Working as a probation services officer

The Probation Service works with over 230,000 people on probation serving community sentences and individuals who are pre/post release from prison. Our role is to support their rehabilitation and protect the public.

It is not an easy job, can be challenging and may involve working with people with complex needs, but it's a rewarding one with variety, training and the chance to turn people’s lives around.

About the job

Helping someone turn their life around is immensely rewarding.

As a probation services officer (PSO), you will undertake the full range of work with offenders before and after sentence, and in the community. This includes:

  • assessment
  • sentencing
  • managing offenders throughout their conviction
  • report-writing

You will:

  • work in one of many varied roles, managing caseloads of people on probation. You may work in an offender management team, an Unpaid Work team, the courts, or in one of our victims teams
  • draw on the training you receive to assess and manage risks to keep the community safe
  • provide information to courts and work closely with agencies throughout the justice system carrying out risk management and collaborating to protect the public.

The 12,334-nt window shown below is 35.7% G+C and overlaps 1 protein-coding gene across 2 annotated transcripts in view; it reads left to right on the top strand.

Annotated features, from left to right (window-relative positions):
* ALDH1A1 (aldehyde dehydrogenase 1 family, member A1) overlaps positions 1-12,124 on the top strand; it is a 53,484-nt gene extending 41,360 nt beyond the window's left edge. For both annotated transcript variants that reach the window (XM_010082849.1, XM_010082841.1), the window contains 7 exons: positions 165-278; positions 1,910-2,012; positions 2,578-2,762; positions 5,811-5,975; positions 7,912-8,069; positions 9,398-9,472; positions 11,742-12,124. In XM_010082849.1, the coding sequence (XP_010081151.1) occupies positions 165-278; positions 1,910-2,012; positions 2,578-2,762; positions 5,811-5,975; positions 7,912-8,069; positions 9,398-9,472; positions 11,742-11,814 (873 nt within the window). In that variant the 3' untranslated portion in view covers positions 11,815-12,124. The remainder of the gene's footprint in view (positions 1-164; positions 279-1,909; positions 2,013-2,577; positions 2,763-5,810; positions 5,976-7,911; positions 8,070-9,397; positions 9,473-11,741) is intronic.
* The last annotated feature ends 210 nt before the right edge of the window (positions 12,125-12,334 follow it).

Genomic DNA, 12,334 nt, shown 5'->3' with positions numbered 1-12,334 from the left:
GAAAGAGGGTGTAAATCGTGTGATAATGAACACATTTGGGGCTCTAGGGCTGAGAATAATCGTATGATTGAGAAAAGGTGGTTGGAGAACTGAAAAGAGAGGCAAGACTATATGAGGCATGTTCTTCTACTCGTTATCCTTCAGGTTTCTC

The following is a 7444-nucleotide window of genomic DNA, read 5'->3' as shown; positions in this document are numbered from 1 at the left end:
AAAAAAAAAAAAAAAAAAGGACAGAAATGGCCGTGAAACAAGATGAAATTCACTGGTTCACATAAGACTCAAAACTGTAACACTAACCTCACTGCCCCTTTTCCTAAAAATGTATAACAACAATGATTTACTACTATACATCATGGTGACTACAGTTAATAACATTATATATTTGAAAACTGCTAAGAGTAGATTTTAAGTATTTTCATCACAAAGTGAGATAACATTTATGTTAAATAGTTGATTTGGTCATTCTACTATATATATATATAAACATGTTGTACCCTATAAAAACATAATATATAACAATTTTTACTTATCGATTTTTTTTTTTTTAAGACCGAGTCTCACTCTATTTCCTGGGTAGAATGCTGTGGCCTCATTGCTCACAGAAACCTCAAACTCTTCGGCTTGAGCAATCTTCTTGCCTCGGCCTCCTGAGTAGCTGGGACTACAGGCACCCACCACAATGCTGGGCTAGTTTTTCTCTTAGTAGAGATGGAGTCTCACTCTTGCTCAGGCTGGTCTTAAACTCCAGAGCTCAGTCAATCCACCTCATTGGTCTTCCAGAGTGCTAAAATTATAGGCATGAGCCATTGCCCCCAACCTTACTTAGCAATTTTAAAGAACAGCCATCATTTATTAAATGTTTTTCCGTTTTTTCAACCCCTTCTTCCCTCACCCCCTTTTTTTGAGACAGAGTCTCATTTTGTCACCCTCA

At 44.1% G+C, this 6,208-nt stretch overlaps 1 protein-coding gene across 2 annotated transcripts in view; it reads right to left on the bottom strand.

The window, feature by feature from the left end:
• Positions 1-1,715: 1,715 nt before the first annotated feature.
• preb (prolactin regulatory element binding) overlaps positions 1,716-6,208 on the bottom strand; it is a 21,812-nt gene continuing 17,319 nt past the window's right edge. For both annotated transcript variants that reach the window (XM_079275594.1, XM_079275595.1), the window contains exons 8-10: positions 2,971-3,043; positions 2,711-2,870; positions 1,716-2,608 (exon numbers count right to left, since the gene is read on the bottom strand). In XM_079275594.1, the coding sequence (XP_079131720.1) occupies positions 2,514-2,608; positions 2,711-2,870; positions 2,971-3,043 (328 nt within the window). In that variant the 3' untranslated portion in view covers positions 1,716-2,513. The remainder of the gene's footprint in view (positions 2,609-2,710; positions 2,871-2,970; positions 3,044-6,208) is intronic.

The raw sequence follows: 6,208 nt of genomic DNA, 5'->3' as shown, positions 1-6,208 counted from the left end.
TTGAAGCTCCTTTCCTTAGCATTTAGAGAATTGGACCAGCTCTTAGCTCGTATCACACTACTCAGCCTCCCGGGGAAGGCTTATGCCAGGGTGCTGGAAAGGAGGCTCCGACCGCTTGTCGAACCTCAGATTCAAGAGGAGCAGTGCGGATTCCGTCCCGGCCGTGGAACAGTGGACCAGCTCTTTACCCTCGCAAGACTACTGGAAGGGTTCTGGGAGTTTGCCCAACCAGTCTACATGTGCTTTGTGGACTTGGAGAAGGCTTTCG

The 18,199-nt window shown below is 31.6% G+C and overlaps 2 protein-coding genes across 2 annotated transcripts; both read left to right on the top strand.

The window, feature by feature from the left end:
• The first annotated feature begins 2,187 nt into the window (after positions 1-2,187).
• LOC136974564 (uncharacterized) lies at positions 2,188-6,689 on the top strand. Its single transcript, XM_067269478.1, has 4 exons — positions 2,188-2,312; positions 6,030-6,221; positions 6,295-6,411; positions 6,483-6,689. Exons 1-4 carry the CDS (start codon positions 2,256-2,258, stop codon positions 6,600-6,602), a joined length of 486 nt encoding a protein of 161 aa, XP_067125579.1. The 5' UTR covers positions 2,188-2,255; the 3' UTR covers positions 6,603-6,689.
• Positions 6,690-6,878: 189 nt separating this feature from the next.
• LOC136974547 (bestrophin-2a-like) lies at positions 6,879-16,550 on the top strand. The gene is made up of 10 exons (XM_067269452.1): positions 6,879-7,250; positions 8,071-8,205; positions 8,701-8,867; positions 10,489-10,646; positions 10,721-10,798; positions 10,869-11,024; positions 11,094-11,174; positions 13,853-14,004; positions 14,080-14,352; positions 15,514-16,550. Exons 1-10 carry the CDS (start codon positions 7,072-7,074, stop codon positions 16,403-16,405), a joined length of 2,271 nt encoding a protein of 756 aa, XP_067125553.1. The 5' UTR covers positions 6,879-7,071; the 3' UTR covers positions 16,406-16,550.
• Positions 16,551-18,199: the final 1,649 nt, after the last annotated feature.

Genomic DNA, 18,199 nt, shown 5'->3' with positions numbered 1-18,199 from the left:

• most importantly, do everything you can to support people on probation. For example, providing practical advice about housing and employment, or simply listening and understanding

Working environments

As a PSO you will be assigned to one of the following work environments. Once in post, there may be later opportunities to move into different work environments, depending on caseload and business need.

Probation office

As an offender manager in a probation office, you’ll be working with people on probation over a period of time and will need to be able to build relationships and make recommendations. You will need to support, as well as have tough conversations with individuals.


You’ll need to be able to quickly build a rapport with people on probation to understand their circumstances as you may only see the individuals a few times. Working in a court, you will need to be a confident presenter as you will have to make recommendations in front of the court.

Unpaid Work

Unpaid Work involves people on probation carrying out work in their community as part of their community sentence. As a PSO working in Unpaid Work, you will assess people on probation to ensure they attend placements that are appropriate. You will work with them to overcome barriers to attendance and ensure that any lack of attendance is dealt with appropriately.